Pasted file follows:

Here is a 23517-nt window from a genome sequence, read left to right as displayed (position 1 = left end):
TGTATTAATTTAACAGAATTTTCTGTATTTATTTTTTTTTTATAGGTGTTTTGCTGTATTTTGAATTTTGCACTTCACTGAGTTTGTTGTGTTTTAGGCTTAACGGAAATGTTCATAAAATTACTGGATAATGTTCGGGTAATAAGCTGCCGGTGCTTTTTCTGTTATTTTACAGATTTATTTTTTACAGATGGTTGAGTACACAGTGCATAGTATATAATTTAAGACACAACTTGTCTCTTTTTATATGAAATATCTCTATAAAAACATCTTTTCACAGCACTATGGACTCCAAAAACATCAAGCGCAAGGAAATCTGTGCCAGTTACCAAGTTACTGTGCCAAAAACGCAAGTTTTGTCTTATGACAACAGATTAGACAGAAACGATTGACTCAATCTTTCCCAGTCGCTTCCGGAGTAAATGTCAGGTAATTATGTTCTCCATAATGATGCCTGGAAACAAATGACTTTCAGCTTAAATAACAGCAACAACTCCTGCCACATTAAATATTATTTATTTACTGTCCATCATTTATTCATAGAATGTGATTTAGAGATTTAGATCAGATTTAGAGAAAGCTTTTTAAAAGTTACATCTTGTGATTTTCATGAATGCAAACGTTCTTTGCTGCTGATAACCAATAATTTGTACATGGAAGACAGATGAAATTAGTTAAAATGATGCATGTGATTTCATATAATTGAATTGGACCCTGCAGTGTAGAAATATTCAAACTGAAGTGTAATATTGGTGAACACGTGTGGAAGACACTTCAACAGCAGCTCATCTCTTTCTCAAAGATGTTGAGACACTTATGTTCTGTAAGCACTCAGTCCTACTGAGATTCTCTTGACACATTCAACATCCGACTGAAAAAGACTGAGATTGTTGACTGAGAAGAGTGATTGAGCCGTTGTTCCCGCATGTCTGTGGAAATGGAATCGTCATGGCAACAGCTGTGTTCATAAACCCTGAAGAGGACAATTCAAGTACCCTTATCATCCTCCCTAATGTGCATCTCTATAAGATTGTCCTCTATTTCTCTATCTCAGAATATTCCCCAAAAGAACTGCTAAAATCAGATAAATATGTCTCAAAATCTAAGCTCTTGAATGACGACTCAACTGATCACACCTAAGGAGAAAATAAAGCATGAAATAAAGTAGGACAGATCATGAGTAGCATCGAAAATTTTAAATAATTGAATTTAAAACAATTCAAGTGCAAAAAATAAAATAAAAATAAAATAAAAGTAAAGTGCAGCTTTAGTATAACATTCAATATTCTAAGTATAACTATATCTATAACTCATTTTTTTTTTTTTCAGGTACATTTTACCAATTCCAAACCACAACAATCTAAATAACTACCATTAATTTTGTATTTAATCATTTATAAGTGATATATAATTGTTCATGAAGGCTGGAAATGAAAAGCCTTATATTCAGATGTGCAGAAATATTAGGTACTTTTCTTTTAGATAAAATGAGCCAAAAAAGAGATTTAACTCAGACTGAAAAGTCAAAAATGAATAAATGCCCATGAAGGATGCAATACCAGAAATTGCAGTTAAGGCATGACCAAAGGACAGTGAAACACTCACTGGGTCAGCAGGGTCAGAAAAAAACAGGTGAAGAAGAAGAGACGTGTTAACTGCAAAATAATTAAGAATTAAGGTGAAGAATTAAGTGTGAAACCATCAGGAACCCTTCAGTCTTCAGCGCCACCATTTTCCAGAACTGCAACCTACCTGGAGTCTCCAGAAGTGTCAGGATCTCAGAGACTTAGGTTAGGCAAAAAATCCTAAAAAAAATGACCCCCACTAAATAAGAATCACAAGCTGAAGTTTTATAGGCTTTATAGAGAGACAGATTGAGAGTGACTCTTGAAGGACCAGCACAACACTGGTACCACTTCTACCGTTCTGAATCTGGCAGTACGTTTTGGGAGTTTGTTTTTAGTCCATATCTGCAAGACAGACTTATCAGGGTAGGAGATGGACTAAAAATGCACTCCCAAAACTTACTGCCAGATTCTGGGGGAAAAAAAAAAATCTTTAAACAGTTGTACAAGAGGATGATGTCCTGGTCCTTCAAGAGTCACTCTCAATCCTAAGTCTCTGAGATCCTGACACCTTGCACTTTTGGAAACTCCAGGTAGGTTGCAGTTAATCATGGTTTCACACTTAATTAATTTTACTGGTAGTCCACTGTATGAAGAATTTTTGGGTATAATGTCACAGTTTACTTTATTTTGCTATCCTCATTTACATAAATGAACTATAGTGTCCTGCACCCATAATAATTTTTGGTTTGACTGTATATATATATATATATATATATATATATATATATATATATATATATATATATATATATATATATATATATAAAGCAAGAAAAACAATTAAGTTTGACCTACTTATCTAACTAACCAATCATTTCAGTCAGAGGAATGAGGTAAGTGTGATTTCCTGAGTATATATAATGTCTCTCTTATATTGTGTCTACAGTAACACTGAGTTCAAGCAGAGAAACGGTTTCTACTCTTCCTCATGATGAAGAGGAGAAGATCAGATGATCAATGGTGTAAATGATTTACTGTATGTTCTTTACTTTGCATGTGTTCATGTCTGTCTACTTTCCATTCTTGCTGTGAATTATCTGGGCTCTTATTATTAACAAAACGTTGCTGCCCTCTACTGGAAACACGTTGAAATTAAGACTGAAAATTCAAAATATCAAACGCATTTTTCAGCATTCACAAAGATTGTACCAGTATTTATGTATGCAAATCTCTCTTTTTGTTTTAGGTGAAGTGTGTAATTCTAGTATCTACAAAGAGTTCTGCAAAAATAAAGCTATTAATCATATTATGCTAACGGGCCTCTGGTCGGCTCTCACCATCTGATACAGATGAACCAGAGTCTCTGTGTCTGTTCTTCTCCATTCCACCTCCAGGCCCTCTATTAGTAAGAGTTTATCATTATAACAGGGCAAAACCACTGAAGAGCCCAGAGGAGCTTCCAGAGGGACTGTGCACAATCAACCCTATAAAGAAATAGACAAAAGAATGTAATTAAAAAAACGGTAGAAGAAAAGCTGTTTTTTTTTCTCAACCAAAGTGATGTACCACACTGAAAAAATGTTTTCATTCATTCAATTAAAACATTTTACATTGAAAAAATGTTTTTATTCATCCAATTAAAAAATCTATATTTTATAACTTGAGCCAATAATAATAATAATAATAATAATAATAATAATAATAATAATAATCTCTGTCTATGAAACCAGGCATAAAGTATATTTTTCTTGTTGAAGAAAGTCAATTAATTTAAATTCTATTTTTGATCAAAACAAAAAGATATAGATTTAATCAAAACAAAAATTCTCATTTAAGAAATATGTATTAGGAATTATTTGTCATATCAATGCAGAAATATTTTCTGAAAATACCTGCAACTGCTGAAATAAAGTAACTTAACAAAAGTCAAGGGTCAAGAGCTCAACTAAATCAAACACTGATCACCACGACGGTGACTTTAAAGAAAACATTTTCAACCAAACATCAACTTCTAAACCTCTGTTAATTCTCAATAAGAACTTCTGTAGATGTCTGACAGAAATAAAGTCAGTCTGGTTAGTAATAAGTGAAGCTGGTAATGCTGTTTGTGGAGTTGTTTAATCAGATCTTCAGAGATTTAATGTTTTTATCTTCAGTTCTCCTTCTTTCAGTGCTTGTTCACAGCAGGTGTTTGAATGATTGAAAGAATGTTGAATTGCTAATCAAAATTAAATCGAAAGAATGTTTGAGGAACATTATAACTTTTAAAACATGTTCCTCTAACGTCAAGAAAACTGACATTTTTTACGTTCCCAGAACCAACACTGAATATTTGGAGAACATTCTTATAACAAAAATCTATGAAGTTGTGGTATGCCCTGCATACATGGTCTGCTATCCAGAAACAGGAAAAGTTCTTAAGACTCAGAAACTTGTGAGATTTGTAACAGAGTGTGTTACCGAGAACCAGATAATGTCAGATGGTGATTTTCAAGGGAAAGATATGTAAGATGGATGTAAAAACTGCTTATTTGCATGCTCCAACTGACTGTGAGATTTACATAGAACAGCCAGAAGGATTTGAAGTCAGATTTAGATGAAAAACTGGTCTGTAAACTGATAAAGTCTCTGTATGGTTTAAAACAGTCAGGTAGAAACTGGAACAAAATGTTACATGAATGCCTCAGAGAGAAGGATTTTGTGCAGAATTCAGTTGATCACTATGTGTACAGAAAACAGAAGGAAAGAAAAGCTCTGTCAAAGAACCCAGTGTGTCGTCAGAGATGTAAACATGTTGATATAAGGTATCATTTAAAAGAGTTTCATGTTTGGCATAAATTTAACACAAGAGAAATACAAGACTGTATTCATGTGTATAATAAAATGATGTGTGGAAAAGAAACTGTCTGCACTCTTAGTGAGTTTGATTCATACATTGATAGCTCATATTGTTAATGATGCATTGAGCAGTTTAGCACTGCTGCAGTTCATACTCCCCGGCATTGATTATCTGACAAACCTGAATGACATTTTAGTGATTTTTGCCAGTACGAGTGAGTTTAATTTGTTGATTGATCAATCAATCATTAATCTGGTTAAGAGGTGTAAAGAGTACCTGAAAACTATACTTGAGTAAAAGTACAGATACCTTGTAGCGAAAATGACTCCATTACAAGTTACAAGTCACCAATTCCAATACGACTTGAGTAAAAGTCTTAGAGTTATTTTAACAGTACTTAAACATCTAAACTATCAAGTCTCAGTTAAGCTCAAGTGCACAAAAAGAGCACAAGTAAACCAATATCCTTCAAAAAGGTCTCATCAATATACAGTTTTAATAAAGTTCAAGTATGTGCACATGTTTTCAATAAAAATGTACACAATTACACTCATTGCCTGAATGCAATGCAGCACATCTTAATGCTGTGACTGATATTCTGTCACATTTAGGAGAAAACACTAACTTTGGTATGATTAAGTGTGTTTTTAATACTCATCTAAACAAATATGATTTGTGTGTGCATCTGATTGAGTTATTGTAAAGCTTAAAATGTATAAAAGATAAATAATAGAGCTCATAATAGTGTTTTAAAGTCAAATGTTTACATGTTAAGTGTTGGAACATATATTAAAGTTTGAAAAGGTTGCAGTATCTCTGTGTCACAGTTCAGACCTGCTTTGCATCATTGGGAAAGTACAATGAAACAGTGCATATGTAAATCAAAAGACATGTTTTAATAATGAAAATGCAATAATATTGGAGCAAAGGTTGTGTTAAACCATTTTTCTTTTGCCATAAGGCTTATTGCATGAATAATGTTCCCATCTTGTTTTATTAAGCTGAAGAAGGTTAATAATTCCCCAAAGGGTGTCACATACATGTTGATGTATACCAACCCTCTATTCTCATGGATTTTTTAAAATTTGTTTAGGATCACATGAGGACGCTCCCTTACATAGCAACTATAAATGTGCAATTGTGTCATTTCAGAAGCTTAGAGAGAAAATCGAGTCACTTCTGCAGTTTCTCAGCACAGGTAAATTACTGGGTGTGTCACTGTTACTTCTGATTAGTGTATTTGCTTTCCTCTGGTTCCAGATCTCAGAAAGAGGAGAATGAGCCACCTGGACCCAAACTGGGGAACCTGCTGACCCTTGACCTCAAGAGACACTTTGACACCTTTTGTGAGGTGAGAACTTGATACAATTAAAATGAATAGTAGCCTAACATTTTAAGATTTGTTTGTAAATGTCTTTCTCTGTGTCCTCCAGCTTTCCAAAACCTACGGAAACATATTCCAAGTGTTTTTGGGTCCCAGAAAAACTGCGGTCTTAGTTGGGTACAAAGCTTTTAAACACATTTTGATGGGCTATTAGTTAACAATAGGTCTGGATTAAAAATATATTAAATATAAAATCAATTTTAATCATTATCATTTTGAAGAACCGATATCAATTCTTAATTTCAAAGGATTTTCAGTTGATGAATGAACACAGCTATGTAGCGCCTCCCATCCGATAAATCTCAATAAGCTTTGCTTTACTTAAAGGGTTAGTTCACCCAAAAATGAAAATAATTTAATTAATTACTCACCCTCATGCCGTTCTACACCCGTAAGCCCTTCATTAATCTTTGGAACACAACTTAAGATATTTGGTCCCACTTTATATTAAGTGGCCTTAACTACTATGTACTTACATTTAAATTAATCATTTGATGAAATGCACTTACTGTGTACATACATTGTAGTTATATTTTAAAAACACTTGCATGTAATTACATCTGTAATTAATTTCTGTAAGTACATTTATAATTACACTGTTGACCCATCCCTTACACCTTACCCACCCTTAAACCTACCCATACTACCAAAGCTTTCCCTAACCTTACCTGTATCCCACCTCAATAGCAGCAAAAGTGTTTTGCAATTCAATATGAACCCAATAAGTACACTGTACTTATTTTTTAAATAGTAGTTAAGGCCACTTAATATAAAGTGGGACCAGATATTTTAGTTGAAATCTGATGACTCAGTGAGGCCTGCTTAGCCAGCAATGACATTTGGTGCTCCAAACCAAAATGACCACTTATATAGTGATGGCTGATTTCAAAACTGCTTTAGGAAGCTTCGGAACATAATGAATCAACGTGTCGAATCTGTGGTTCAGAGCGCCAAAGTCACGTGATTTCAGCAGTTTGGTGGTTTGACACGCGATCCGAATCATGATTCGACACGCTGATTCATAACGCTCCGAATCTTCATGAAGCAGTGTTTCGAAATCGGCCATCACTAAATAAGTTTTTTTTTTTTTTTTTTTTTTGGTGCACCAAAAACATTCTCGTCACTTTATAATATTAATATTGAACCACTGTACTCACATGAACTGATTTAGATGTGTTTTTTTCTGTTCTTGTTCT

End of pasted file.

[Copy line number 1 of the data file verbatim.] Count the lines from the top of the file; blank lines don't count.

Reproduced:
Here is a 23517-nt window from a genome sequence, read left to right as displayed (position 1 = left end):